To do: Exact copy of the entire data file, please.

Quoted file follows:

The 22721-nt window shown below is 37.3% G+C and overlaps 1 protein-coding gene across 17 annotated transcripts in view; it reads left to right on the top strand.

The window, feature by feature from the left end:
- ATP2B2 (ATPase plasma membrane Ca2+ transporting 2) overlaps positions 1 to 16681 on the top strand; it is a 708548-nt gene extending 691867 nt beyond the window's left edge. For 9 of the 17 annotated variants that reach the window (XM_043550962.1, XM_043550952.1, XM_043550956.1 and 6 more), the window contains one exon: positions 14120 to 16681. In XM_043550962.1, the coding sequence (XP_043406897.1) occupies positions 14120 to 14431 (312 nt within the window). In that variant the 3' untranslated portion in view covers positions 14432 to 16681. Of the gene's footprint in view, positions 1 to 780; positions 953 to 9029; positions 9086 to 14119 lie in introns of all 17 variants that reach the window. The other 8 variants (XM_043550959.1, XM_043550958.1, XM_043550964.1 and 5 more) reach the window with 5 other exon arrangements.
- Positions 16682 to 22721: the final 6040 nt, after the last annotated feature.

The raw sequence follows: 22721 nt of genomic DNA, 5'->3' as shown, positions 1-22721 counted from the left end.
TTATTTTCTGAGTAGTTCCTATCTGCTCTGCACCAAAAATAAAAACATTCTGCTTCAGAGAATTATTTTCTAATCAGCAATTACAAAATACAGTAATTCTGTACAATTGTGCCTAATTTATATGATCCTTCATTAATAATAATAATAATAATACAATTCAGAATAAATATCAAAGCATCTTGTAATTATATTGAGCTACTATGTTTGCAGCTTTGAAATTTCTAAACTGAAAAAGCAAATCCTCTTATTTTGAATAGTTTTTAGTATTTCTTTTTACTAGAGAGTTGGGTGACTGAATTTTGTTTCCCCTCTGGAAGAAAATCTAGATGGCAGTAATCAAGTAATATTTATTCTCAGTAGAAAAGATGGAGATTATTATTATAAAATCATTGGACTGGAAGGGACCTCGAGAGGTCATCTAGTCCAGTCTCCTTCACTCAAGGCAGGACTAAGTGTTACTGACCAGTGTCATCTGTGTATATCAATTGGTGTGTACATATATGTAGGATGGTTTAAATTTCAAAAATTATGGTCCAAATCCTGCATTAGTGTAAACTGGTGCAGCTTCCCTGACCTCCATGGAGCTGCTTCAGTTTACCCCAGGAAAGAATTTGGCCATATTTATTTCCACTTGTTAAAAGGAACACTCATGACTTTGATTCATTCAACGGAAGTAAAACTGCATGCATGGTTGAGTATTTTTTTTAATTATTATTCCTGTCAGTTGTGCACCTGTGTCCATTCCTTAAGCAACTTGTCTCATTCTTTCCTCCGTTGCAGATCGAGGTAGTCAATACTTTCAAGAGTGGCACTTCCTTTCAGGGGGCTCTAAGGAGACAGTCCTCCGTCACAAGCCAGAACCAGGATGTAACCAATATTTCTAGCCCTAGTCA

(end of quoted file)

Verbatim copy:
The 22721-nt window shown below is 37.3% G+C and overlaps 1 protein-coding gene across 17 annotated transcripts in view; it reads left to right on the top strand.

The window, feature by feature from the left end:
- ATP2B2 (ATPase plasma membrane Ca2+ transporting 2) overlaps positions 1 to 16681 on the top strand; it is a 708548-nt gene extending 691867 nt beyond the window's left edge. For 9 of the 17 annotated variants that reach the window (XM_043550962.1, XM_043550952.1, XM_043550956.1 and 6 more), the window contains one exon: positions 14120 to 16681. In XM_043550962.1, the coding sequence (XP_043406897.1) occupies positions 14120 to 14431 (312 nt within the window). In that variant the 3' untranslated portion in view covers positions 14432 to 16681. Of the gene's footprint in view, positions 1 to 780; positions 953 to 9029; positions 9086 to 14119 lie in introns of all 17 variants that reach the window. The other 8 variants (XM_043550959.1, XM_043550958.1, XM_043550964.1 and 5 more) reach the window with 5 other exon arrangements.
- Positions 16682 to 22721: the final 6040 nt, after the last annotated feature.

The raw sequence follows: 22721 nt of genomic DNA, 5'->3' as shown, positions 1-22721 counted from the left end.
TTATTTTCTGAGTAGTTCCTATCTGCTCTGCACCAAAAATAAAAACATTCTGCTTCAGAGAATTATTTTCTAATCAGCAATTACAAAATACAGTAATTCTGTACAATTGTGCCTAATTTATATGATCCTTCATTAATAATAATAATAATAATACAATTCAGAATAAATATCAAAGCATCTTGTAATTATATTGAGCTACTATGTTTGCAGCTTTGAAATTTCTAAACTGAAAAAGCAAATCCTCTTATTTTGAATAGTTTTTAGTATTTCTTTTTACTAGAGAGTTGGGTGACTGAATTTTGTTTCCCCTCTGGAAGAAAATCTAGATGGCAGTAATCAAGTAATATTTATTCTCAGTAGAAAAGATGGAGATTATTATTATAAAATCATTGGACTGGAAGGGACCTCGAGAGGTCATCTAGTCCAGTCTCCTTCACTCAAGGCAGGACTAAGTGTTACTGACCAGTGTCATCTGTGTATATCAATTGGTGTGTACATATATGTAGGATGGTTTAAATTTCAAAAATTATGGTCCAAATCCTGCATTAGTGTAAACTGGTGCAGCTTCCCTGACCTCCATGGAGCTGCTTCAGTTTACCCCAGGAAAGAATTTGGCCATATTTATTTCCACTTGTTAAAAGGAACACTCATGACTTTGATTCATTCAACGGAAGTAAAACTGCATGCATGGTTGAGTATTTTTTTTAATTATTATTCCTGTCAGTTGTGCACCTGTGTCCATTCCTTAAGCAACTTGTCTCATTCTTTCCTCCGTTGCAGATCGAGGTAGTCAATACTTTCAAGAGTGGCACTTCCTTTCAGGGGGCTCTAAGGAGACAGTCCTCCGTCACAAGCCAGAACCAGGATGTAACCAATATTTCTAGCCCTAGTCA